Robert Kuttner

Robert Kuttner is co-founder and co-editor of The American Prospect, a professor at Brandeis University's Heller School, and a distinguished senior fellow of the think tank Demos. He was a longtime columnist for Business Week and continues to write columns in The Boston Globe. He is the author of Obama's Challenge and other books.

Recent Articles

Comment: Civics as Politics

V oting turnout is very likely to decline again this year. Some of the decline reflects the fact that both candidates are widely seen as boring. But dwindling voter interest also represents a long-term trend. In this issue of the Prospect , "Rousing the Democratic Base" by Robert Dreyfuss underscores what political scientists have long observed: The mobilization of voters is not a generic civic process but rather the work of engaged political organizations committed to a particular viewpoint and candidate. In this case, the labor movement and the NAACP are working hard to get out the vote, presumably for the Democrats and Al Gore. If Gore should win, it will not be because working- and middle-class voters suddenly grasped the value of Gore's program, but because activist groups took the trouble to organize prospective Gore supporters. Oddities of our tax laws and campaign finance system do not quite require these worthy groups to...

Of Our Time: A Liberal Dunkirk?

H as the Clinton presidency been a grave setback for liberalism? Or a necessary, if wrenching, re-centering? We have debated this question in our pages, and historians will long argue the issue. One must await the results of the 1996 election to provide a more complete answer. However, here is a look at both sides of the argument and a tentative verdict. Modern liberalism has been a twofold enterprise. First, it has entailed the expansion of individual rights, social inclusion, and political participation. Second, it has used the state, through both government regulation and public spending, to temper the extremes and instabilities of the private market. When the public is in a liberal mood, the polity is rendered more inclusive; and government gains expanded authority to discipline the market-a nice marriage of politics, government, and political economy. By these tests, Clinton has failed to consolidate past liberal gains, let alone expand them. He has stemmed the slide to the right...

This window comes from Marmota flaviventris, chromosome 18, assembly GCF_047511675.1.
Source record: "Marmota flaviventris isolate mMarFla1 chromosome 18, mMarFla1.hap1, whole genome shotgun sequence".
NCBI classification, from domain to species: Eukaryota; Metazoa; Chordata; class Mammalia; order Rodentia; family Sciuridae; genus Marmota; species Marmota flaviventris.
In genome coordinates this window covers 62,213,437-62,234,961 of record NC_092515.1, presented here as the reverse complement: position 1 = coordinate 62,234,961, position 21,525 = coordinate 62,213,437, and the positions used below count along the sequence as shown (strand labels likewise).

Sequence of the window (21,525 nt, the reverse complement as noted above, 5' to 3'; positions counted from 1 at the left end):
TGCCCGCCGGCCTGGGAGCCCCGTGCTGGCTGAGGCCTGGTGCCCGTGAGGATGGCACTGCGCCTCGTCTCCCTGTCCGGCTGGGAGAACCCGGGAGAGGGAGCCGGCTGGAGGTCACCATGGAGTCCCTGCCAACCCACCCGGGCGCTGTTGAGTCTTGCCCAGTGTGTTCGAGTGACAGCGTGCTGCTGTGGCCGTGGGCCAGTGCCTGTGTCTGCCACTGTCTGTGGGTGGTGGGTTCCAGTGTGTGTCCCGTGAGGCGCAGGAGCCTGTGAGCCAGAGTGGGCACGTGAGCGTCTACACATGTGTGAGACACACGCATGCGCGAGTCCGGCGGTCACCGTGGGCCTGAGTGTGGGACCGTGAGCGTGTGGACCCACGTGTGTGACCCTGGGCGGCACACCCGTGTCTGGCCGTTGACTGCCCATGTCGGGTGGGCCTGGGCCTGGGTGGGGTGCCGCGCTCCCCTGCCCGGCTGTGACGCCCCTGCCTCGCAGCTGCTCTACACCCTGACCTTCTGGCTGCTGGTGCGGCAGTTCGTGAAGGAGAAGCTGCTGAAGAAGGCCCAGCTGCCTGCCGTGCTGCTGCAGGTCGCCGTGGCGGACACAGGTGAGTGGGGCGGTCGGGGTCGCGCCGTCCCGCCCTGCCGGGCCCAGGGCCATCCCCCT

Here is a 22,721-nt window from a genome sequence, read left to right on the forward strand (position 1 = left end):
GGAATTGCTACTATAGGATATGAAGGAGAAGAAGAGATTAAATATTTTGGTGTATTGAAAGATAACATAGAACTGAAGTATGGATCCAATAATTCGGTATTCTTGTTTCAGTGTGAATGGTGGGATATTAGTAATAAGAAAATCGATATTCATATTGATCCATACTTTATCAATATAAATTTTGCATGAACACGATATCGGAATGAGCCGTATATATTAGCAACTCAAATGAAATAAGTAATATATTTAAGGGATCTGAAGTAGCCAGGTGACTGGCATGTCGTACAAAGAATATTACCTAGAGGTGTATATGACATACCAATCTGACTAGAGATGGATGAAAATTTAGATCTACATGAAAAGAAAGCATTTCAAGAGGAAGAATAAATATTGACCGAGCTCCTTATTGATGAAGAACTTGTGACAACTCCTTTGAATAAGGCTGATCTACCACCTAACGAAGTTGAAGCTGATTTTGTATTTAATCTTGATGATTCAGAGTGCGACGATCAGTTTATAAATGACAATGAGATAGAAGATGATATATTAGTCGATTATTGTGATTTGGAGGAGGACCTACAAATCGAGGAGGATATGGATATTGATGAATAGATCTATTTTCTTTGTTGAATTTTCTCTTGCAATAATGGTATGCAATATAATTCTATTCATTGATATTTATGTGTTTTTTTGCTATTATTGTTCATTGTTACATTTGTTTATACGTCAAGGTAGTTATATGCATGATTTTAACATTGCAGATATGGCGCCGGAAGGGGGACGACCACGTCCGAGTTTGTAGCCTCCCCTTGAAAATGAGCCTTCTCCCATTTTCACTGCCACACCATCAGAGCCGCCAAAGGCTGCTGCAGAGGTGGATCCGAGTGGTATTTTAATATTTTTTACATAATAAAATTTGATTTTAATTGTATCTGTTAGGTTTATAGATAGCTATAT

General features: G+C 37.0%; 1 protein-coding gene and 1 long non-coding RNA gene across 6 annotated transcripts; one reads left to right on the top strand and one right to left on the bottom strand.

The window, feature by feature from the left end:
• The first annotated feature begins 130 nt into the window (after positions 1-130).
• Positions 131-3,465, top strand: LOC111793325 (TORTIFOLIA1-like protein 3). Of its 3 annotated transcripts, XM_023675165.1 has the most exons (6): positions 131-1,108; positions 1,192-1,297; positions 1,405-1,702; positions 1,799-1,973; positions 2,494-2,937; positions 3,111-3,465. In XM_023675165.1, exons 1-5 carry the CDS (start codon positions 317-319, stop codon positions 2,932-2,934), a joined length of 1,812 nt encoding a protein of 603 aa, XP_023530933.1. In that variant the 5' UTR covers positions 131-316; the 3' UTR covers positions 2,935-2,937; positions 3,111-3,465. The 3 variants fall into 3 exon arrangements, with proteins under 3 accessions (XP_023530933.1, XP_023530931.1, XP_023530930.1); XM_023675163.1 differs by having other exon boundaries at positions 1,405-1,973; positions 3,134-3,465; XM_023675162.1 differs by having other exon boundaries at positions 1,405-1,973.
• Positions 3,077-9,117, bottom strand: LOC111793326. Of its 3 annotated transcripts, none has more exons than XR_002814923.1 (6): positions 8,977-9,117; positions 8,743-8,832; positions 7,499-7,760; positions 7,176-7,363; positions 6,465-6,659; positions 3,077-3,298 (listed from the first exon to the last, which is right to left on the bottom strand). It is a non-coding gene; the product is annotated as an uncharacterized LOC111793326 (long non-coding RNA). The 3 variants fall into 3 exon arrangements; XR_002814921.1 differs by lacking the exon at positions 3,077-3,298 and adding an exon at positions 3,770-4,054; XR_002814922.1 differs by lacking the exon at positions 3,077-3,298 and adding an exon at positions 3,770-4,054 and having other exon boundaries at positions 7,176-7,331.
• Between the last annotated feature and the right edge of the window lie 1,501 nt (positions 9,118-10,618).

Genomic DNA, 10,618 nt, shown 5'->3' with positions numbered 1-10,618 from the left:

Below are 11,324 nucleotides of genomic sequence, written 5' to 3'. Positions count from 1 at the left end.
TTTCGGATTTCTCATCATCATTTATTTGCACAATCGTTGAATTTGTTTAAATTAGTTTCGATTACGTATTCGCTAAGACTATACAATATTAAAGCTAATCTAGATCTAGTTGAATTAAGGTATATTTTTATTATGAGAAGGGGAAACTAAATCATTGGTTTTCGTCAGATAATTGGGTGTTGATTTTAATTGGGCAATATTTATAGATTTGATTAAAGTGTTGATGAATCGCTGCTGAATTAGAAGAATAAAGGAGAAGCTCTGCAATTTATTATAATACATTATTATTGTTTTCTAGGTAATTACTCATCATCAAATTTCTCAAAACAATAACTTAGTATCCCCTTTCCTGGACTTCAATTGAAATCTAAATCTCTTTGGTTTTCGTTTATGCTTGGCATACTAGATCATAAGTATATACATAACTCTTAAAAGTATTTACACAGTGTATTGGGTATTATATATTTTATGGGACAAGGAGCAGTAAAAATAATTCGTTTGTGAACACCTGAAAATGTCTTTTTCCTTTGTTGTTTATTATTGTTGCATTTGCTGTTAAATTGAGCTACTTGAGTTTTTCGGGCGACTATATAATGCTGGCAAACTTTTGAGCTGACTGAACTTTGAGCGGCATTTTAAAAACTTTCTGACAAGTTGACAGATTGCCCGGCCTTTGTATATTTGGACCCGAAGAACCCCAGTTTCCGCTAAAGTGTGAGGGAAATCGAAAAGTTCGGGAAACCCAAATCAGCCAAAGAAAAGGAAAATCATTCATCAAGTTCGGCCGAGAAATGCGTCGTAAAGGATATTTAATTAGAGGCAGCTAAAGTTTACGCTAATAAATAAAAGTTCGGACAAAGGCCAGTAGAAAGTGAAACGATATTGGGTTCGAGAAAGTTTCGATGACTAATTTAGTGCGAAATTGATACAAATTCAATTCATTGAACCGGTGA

Beyond The Spin, Deep Differences

After one of the emptiest political conventions on record, the stage is actually set for a very consequential November election. Though the Republicans did their best to camouflage it,theirs remains a highly conservative program. There really are enormous differences of substance between the two major candidates. If the election can be made to turn on issues, it probably cuts in Al Gore's favor. If it turns on atmospherics and personality, the winner will likely be George W. So all eyes now shift to Gore: Can he rouse the electorate to focus on issues? Can he rouse himself to be a plausible messenger? And can the voters grow up? Watching the Republican National Convention, it was difficult to believe the atmospherics fooled anybody. Writing in The New York Times, editorialist Brent Staples referred to the over-representation of black and brown symbols at a mostly white party as Minstrelsy. The real divisions within the GOP over issues such as...

What Makes People Think Bush Has Won?

''Politics ain't beanbag'' -- Finley Peter Dunne One of the many oddities of this cliffhanger election is what might be called the entitlement gap. Right from election night, the Republicans have behaved as if the election was theirs, while Vice President Gore has temporized. This sense of Republican entitlement in turn translates into a partisan rage that if Gore should win,the election will have been stolen. But consider: It's pretty clear that more Florida voters intended to vote for Gore. At least 19,000 votes in Palm Beach County were voided because they were punched twice, reflecting voter confusion over which hole meant Gore and which one meant Buchanan. These were nearly all Gore votes. Another 3,000 or so Palm Beach voters who voted for Buchanan meant to vote for Gore. There is also the plain illegality that some 15,000 absentee ballot applications in Seminole County that should have been disqualified as incomplete were...

Two Bad Calls: The Faulty Ballots, The Bumbling Process

Americans will be asking questions about the 2000 election for some time to come. Here are two big ones: How could the world's most secure democracy have ended up with a balloting system in which millions of votes routinely get lost, miscounted, stolen, or spoiled? The premise seems to be: What the hell, it's close enough for politics. There is nothing more fundamental to a free and fair election than an accurate count. But on the way to the 21st century we belatedly realized that we're stuck with 19th-century voting technology. Actually, it's worse than that. The voting machine that recorded my ballot, using a technology invented in the 1890s, is more reliable than the punch-card technology contrived in the 1950s. Voting machines have nice, clearlevers, splendid bells to chime in the vote, and no hanging chads. The antique technology, in turn, reflects an 18th century conception of what is properly local and what is necessarily national...

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